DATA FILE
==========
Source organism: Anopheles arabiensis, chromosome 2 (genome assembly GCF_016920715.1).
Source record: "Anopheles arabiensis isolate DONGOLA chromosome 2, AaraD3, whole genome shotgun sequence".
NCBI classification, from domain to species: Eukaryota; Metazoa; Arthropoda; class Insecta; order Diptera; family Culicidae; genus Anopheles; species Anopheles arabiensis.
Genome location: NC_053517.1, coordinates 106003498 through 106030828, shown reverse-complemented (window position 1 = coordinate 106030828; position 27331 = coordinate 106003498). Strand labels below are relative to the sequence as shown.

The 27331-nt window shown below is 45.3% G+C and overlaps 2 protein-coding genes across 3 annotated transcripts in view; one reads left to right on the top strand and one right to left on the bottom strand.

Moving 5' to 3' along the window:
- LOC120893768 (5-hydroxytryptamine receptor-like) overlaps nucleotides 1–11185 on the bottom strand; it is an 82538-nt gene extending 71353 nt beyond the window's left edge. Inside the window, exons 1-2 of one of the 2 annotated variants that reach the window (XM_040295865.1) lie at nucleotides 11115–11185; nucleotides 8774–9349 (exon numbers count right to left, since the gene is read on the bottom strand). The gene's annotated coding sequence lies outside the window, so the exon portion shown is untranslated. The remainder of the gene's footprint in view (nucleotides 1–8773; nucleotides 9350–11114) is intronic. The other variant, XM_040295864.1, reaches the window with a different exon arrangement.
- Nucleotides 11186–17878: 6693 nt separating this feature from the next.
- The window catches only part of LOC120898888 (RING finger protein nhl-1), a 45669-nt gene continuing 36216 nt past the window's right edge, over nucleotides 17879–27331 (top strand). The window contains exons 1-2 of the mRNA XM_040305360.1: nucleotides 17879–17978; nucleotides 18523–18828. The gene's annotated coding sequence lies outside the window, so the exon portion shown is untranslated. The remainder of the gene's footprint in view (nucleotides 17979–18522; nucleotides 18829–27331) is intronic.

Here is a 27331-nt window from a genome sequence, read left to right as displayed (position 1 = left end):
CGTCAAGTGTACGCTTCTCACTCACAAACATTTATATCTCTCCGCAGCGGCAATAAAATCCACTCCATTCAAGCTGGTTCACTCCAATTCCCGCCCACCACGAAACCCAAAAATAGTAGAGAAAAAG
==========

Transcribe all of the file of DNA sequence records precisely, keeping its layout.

Source organism: Anopheles arabiensis, chromosome 2 (genome assembly GCF_016920715.1).
Source record: "Anopheles arabiensis isolate DONGOLA chromosome 2, AaraD3, whole genome shotgun sequence".
NCBI classification, from domain to species: Eukaryota; Metazoa; Arthropoda; class Insecta; order Diptera; family Culicidae; genus Anopheles; species Anopheles arabiensis.
Genome location: NC_053517.1, coordinates 106003498 through 106030828, shown reverse-complemented (window position 1 = coordinate 106030828; position 27331 = coordinate 106003498). Strand labels below are relative to the sequence as shown.

The 27331-nt window shown below is 45.3% G+C and overlaps 2 protein-coding genes across 3 annotated transcripts in view; one reads left to right on the top strand and one right to left on the bottom strand.

Moving 5' to 3' along the window:
- LOC120893768 (5-hydroxytryptamine receptor-like) overlaps nucleotides 1–11185 on the bottom strand; it is an 82538-nt gene extending 71353 nt beyond the window's left edge. Inside the window, exons 1-2 of one of the 2 annotated variants that reach the window (XM_040295865.1) lie at nucleotides 11115–11185; nucleotides 8774–9349 (exon numbers count right to left, since the gene is read on the bottom strand). The gene's annotated coding sequence lies outside the window, so the exon portion shown is untranslated. The remainder of the gene's footprint in view (nucleotides 1–8773; nucleotides 9350–11114) is intronic. The other variant, XM_040295864.1, reaches the window with a different exon arrangement.
- Nucleotides 11186–17878: 6693 nt separating this feature from the next.
- The window catches only part of LOC120898888 (RING finger protein nhl-1), a 45669-nt gene continuing 36216 nt past the window's right edge, over nucleotides 17879–27331 (top strand). The window contains exons 1-2 of the mRNA XM_040305360.1: nucleotides 17879–17978; nucleotides 18523–18828. The gene's annotated coding sequence lies outside the window, so the exon portion shown is untranslated. The remainder of the gene's footprint in view (nucleotides 17979–18522; nucleotides 18829–27331) is intronic.

Here is a 27331-nt window from a genome sequence, read left to right as displayed (position 1 = left end):
CGTCAAGTGTACGCTTCTCACTCACAAACATTTATATCTCTCCGCAGCGGCAATAAAATCCACTCCATTCAAGCTGGTTCACTCCAATTCCCGCCCACCACGAAACCCAAAAATAGTAGAGAAAAAG